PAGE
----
Republican presidential hopeful Lindsey Graham has also spoken about the need to address this issue:

    “The next president of the United States needs to get a commission of really smart people and find a way to create a constitutional amendment to limit the role of superPACs,” said Graham, a senator from South Carolina who is weighing a presidential run.

    The problem is more than Citizens United, it goes all the way back to 1976:

    Campaign spending has been constitutionally protected since a 1976 Supreme Court decision known as Buckley v. Valeo. The justices said Congress could not regulate political spending, because it was tantamount to free speech. All subsequent attempts to control political money have had to work around the Buckley distinction between contributions and spending.

    Former Democratic presidential candidate and New Jersey Sen. Bill Bradley said as early as the 1990s that a constitutional amendment was needed to overturn Buckley. In 2012, he told NPR’s Talk Of The Nation, “You need a constitutional amendment that says federal, state and local governments may limit the amount of money in a campaign.”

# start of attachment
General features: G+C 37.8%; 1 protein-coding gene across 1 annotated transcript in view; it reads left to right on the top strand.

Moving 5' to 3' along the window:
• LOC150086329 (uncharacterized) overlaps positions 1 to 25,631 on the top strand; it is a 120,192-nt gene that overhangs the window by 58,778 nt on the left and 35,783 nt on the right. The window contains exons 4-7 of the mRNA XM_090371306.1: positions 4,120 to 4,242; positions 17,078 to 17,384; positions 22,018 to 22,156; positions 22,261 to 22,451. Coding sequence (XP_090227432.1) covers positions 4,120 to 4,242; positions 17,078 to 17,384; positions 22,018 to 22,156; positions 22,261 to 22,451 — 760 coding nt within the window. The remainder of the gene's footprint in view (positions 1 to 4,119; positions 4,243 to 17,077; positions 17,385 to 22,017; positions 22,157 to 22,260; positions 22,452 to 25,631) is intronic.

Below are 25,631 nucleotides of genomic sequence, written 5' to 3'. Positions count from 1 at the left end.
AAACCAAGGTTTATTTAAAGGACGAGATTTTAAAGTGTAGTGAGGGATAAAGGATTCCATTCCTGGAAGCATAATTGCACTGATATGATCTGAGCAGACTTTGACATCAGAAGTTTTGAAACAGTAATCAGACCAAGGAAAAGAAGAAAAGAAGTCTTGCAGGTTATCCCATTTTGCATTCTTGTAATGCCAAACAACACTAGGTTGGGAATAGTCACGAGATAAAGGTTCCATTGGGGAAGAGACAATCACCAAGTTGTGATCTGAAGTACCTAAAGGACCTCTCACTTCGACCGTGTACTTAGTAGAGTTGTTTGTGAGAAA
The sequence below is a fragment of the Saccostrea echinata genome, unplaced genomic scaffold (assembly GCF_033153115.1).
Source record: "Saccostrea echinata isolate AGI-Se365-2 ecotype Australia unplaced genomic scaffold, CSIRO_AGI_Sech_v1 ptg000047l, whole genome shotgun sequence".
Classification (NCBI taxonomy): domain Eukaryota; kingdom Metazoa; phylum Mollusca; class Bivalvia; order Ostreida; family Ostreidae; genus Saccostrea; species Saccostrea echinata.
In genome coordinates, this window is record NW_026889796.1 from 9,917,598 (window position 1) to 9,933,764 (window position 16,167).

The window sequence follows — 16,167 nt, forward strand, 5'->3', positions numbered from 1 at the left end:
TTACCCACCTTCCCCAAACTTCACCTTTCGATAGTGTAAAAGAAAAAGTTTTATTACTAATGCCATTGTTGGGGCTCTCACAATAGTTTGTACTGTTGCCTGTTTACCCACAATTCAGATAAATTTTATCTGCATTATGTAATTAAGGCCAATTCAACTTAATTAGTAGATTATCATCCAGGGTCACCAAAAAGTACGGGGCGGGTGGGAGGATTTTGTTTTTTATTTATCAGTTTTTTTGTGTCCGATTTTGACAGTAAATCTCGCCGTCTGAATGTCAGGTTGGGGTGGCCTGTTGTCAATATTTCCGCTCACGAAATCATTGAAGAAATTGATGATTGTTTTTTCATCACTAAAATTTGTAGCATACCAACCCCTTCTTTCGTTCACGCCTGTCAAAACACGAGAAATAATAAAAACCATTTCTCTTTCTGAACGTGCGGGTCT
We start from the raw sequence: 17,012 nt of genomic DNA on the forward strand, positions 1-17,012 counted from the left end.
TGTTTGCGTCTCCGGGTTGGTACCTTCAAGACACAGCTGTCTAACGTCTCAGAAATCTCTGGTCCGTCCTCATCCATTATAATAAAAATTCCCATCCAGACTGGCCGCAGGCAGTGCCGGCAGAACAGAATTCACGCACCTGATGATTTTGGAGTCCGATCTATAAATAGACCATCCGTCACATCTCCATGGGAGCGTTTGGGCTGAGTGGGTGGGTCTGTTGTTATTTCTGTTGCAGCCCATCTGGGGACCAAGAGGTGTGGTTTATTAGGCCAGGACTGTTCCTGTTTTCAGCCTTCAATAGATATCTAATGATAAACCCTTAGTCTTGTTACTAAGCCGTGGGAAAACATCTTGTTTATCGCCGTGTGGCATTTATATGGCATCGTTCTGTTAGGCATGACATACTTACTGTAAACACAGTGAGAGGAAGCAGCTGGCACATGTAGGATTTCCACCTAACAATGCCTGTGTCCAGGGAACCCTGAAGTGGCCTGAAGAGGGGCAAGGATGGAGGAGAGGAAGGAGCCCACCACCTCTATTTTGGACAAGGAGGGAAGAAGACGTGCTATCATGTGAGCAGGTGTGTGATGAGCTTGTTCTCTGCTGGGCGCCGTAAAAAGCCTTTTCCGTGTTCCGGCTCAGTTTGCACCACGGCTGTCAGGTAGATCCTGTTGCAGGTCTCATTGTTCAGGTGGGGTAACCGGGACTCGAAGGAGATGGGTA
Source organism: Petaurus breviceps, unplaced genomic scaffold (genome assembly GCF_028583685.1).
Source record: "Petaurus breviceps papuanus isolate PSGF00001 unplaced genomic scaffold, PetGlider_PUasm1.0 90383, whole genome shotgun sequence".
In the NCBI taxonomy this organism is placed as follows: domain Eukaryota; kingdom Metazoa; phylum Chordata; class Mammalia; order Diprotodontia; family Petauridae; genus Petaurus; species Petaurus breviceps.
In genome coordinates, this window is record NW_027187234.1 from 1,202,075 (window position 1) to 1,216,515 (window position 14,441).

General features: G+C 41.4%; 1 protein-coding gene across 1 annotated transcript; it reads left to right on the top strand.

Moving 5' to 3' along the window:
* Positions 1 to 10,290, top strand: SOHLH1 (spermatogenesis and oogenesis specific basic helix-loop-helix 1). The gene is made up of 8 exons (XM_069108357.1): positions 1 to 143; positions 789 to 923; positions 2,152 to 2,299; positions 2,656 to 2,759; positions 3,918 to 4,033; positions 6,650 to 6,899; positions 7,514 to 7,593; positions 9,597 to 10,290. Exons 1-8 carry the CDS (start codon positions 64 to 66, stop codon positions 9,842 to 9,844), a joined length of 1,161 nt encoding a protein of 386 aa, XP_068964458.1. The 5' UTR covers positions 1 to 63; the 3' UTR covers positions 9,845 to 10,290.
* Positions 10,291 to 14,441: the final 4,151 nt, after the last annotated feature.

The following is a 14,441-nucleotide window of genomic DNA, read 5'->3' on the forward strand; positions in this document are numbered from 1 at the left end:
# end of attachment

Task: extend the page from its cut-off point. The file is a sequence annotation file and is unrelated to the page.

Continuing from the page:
Republicans are resistant to a change probably because, as the number of actual voters supporting their policies shrinks, their only hope is to spend obscene amounts of money to tar their opponents and lie about their own records.

    And of course, the naysayers are suggesting that Secretary Clinton is a hypocrite as she heads into the presidential cycle much like they called Barack Obama a hypocrite for eschewing federal funds (and spending limits) for his two campaigns. No. We can’t lay down our weapons and hope that our opponents do as well. The only way to get both sides to lay down their weapons at the same time is to make it the law of the land. Maybe the optics of spending $5 or 6 billion on a presidential race will break the logjam and get something done.

    It does not necessarily need a constitutional amendment. The DISCLOSE Act that died in the Senate in 2010 by failing cloture by one vote, would have done a lot to limit dark money. If someone wants to exercise their free speech by contributing to a candidate, fine. But we need to make them get up on the soapbox and tell us their name so we can find out just who they represent and if their donation is actually a bribe.

Comments are closed.